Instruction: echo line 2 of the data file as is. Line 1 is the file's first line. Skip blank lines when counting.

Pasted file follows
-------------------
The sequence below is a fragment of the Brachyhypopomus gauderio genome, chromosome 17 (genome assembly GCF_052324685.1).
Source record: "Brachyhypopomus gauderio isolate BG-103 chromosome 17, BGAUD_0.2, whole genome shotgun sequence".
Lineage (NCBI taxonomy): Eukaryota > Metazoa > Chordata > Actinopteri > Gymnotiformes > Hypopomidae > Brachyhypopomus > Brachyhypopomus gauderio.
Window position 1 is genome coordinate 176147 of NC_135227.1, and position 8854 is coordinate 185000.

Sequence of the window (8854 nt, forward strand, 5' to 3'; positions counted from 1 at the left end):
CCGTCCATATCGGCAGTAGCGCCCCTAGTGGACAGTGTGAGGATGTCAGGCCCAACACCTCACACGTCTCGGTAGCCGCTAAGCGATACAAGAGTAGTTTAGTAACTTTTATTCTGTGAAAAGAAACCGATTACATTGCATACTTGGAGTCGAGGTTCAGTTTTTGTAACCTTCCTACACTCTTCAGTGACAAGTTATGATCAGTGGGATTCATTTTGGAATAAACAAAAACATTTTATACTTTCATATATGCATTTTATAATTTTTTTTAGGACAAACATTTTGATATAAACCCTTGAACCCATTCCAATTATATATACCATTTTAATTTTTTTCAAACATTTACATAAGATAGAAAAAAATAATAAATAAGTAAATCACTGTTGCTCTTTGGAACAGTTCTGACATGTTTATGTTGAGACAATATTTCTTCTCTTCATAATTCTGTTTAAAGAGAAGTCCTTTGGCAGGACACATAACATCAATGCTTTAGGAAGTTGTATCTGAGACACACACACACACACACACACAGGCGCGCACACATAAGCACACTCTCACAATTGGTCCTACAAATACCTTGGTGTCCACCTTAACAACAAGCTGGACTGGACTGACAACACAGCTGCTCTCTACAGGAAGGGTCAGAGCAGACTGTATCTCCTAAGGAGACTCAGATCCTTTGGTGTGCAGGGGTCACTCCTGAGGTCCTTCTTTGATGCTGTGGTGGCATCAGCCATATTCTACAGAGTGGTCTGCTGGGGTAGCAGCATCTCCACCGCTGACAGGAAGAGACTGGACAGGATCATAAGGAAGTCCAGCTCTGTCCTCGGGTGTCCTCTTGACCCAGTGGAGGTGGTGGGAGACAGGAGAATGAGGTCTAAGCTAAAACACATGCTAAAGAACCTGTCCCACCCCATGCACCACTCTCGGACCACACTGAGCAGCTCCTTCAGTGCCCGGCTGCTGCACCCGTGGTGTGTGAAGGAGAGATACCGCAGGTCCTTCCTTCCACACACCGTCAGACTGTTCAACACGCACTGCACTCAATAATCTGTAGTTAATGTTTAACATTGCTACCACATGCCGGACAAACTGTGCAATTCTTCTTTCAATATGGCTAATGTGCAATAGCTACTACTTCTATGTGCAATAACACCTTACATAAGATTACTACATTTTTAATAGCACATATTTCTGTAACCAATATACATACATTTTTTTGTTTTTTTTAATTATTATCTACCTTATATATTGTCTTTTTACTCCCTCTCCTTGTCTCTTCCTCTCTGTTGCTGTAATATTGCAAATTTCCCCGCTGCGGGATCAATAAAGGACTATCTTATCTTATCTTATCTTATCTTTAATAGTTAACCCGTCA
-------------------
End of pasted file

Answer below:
Source record: "Brachyhypopomus gauderio isolate BG-103 chromosome 17, BGAUD_0.2, whole genome shotgun sequence".